For instance, officials of the executive branch must recognize the legitimate role of the legislative branch not only to make laws, but also to conduct oversight of the executive branch to ensure that all officials from the president on down faithfully execute the laws of the United States without fear or favor. Any executive branch official who frustrates the responsibility and duty of the legislative branch to conduct oversight, as the president and many in his administration are doing by not appearing for oversight hearings, even ignoring lawful subpoenas, is damaging the rule of law. The removal of multiple agency inspectors general is an egregious example of avoiding accountability. Such abuses weaken the very institutions that ensure public servants serve the people and not their own self or partisan interests.
When those in positions of power, elected or appointed, in each of the three branches of government do not respect and adhere to the separation of powers it risks answering in the negative the question Lincoln raised in the Gettysburg address “whether this nation … so conceived can long endure.”
The integrity and respect for the rule of law is dependent upon, and cannot be divorced from the search for truth. It is why in the administration of justice, perjury and fraud are treated with such seriousness. Every aspect of our culture, of our society, and of our relations between and among citizens depends on, and presumes, truthfulness and trustworthiness. If these basic presumptions are eroded, we are destined to slide into a brutal and disintegrating community. And we are witnessing that erosion as never before. Our system, our rule of law cannot sustain acceptance and tolerance of lying by our political leadership. And yet, according to an inventory carefully tabulated by the Washington Post, the president of the United States has on more than 18,000 occasions so far during his term lied or misled the American people. A culture, a society unmoored from fact and from truth cannot long endure.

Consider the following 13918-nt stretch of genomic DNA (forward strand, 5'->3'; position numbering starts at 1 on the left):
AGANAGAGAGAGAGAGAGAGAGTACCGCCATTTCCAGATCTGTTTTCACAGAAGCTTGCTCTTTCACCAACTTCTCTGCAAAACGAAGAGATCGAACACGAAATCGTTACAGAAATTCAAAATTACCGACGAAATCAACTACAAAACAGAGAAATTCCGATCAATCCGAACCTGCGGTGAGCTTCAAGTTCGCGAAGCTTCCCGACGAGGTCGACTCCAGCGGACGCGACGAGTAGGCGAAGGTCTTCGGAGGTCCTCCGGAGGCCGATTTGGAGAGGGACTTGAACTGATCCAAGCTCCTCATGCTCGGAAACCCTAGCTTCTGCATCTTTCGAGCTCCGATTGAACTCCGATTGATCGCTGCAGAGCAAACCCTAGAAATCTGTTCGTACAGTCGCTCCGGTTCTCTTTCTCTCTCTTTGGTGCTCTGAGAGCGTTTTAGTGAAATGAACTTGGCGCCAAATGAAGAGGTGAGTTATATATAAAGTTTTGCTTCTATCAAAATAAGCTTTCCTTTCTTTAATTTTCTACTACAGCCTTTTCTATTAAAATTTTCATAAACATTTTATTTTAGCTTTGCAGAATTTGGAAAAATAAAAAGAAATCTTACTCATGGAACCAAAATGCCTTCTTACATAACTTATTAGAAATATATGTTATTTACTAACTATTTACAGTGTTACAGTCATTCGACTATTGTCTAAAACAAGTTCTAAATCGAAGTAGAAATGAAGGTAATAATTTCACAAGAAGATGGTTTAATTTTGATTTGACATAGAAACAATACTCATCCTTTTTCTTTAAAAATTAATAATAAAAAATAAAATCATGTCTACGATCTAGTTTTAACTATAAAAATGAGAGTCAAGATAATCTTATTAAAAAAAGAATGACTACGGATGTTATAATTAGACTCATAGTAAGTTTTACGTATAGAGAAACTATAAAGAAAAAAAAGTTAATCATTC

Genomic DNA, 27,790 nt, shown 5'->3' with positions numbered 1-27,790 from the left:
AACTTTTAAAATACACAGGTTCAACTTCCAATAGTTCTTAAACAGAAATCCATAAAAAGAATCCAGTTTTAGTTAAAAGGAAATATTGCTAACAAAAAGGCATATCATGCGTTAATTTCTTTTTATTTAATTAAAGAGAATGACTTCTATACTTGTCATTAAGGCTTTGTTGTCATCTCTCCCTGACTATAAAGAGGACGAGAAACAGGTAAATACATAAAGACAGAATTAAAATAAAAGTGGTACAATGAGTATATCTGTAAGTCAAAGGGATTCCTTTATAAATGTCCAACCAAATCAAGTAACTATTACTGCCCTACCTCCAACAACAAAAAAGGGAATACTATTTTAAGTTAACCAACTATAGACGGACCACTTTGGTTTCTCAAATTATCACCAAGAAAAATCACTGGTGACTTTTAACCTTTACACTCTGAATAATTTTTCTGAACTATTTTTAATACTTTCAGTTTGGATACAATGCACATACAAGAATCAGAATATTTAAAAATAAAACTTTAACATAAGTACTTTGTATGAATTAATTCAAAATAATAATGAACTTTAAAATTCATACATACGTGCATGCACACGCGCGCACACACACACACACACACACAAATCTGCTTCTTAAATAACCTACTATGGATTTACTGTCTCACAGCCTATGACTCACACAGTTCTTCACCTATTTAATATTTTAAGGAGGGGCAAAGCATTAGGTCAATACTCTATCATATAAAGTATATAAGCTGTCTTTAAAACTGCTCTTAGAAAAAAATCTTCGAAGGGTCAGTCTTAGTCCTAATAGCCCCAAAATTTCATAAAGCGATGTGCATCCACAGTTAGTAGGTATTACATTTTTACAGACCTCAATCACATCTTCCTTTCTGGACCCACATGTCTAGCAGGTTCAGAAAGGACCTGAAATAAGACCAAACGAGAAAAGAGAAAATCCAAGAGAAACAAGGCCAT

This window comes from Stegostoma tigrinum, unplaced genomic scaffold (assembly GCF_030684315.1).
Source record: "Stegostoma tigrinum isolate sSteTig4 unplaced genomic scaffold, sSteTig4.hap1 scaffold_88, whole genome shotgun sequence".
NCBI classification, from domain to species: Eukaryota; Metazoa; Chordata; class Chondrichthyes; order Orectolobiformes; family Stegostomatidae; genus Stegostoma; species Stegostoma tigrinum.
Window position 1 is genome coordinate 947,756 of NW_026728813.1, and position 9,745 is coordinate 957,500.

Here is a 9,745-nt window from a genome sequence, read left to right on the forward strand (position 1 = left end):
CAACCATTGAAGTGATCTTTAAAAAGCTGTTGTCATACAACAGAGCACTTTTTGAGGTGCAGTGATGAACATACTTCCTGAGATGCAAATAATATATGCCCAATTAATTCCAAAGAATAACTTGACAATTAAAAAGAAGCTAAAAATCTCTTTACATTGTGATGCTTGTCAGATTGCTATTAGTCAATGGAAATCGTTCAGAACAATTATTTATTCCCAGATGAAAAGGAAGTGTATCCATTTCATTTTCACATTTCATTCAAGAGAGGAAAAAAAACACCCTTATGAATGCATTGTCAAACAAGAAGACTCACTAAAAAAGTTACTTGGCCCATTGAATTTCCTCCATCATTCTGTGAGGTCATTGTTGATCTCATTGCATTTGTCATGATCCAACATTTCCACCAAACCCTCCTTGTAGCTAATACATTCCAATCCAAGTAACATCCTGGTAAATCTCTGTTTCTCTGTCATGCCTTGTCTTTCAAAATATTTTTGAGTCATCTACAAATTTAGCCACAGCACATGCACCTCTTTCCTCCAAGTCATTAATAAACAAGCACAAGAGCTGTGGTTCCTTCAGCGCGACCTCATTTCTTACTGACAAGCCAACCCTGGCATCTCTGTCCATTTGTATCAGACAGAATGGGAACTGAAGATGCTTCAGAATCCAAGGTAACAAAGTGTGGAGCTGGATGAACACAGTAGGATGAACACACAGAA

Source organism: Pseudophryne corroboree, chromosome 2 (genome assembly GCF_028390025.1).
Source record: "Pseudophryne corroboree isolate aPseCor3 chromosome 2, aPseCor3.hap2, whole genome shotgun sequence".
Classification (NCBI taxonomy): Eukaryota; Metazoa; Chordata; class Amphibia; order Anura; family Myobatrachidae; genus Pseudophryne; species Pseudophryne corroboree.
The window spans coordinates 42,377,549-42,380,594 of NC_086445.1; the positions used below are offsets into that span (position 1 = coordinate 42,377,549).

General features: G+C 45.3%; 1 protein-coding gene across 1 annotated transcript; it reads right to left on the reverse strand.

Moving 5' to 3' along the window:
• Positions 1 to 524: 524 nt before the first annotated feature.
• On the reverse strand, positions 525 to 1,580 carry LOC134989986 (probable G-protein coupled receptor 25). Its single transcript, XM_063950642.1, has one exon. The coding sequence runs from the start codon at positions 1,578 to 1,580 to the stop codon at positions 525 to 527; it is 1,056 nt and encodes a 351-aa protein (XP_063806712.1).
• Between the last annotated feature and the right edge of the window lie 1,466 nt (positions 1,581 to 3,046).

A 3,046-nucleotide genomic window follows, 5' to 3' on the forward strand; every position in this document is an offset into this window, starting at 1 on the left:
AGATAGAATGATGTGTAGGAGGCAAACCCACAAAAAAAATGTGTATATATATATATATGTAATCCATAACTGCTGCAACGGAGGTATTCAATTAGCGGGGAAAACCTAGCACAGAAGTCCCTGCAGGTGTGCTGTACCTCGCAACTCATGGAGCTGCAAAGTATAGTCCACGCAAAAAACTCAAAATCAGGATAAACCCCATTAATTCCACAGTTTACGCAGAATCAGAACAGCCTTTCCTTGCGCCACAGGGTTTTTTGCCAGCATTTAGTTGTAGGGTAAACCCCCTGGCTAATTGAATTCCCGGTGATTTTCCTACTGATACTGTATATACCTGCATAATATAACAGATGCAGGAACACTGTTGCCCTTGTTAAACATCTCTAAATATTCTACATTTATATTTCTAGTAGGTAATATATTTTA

In no nation, in no society are democracy and the rule of law foreordained to endure. They can and have slipped away from many nations. We have been blessed by our forebears with a Constitution and a commitment to the rule of law it enshrines. Maintaining it, however, takes vigilance; it take commitment and it especially takes honorable action to ensure we pass on to the next generation a government of, by and for the people, based on the rule of law. We must step up to the challenge. We must insist on a government that is as good, as honorable and as trustworthy as its people.
Tom: Thanks for the thoughtful and compelling article. I hope all is well with you. Take care. Will Reed